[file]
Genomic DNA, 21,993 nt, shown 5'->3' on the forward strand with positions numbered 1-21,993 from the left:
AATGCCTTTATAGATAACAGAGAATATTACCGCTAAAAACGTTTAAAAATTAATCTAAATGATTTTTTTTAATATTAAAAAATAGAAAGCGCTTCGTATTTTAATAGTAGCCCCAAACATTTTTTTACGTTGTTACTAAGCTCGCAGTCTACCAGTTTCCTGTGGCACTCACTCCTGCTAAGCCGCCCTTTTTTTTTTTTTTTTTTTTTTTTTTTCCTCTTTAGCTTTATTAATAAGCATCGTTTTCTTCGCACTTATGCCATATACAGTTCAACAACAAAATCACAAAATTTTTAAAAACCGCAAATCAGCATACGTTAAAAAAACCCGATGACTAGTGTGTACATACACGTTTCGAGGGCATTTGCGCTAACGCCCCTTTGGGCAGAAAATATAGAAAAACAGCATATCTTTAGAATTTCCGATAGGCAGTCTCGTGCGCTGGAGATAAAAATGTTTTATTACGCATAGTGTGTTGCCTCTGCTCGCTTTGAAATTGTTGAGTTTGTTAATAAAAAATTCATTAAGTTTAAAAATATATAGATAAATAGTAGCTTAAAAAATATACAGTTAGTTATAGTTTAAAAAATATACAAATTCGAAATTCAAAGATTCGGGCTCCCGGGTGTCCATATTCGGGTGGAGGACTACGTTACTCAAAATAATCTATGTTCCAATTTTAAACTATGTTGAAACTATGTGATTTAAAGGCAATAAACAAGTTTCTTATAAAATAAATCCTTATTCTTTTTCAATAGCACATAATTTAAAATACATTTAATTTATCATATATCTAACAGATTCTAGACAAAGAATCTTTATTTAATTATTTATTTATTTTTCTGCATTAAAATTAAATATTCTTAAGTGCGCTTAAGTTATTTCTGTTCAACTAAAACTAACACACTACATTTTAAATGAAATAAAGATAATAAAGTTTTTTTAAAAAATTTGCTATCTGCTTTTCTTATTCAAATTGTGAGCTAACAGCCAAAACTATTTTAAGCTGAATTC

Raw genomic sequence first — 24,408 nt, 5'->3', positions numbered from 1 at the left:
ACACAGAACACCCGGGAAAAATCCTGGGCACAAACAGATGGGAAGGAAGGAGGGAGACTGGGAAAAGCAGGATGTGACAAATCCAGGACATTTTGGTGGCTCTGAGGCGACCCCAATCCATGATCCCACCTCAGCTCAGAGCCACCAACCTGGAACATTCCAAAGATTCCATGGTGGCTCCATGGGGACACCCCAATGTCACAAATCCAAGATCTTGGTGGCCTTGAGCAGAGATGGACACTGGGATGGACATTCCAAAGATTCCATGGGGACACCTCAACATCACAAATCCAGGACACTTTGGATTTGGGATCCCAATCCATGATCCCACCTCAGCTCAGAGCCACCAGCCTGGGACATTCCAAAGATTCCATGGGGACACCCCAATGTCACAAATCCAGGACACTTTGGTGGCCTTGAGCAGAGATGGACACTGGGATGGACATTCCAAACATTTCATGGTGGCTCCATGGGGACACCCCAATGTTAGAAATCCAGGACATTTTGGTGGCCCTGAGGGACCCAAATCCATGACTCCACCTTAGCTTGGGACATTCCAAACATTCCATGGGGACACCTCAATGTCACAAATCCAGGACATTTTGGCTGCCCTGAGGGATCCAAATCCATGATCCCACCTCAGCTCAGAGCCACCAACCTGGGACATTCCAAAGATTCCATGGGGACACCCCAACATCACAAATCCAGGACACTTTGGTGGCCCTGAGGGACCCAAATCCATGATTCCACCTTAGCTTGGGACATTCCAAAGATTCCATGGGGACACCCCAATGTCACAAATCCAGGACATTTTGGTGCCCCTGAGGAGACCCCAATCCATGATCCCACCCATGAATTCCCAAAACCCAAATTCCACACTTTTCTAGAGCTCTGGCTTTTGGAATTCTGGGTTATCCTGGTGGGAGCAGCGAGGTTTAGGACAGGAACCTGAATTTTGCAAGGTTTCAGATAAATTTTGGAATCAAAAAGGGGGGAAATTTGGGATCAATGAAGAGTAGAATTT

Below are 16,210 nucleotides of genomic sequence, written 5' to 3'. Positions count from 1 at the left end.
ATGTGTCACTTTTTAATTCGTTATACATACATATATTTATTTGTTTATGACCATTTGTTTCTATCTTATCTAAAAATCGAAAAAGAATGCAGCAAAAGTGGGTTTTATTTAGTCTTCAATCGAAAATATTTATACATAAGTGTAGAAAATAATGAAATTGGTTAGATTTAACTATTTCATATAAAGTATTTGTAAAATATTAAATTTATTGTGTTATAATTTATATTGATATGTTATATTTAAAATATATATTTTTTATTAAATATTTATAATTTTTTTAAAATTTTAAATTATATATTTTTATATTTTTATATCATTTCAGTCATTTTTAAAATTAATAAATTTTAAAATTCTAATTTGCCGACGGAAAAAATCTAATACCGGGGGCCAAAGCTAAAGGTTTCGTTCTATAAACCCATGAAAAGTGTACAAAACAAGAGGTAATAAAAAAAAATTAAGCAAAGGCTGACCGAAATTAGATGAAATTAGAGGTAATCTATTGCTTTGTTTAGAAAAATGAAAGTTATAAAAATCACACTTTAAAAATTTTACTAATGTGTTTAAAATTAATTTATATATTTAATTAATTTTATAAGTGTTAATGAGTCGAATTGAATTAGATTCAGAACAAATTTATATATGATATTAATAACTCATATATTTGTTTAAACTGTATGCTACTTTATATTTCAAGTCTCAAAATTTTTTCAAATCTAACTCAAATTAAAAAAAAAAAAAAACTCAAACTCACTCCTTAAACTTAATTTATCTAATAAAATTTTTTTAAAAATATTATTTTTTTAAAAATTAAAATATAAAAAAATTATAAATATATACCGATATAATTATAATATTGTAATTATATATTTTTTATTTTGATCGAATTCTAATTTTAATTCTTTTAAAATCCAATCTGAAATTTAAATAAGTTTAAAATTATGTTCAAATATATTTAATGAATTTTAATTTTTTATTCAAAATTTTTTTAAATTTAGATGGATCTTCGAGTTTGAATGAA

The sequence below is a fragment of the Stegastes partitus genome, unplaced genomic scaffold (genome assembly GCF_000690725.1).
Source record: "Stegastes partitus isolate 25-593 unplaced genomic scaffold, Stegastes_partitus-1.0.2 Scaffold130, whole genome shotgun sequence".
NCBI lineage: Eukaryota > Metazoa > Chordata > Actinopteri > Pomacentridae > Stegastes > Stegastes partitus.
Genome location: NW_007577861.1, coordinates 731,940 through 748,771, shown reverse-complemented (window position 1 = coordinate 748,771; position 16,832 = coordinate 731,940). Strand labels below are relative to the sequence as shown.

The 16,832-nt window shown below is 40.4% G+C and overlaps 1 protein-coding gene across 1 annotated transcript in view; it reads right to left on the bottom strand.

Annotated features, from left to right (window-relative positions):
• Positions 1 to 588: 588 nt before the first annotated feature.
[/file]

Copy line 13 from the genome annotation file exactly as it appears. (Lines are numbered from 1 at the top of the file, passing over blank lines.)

• Positions 1 to 588: 588 nt before the first annotated feature.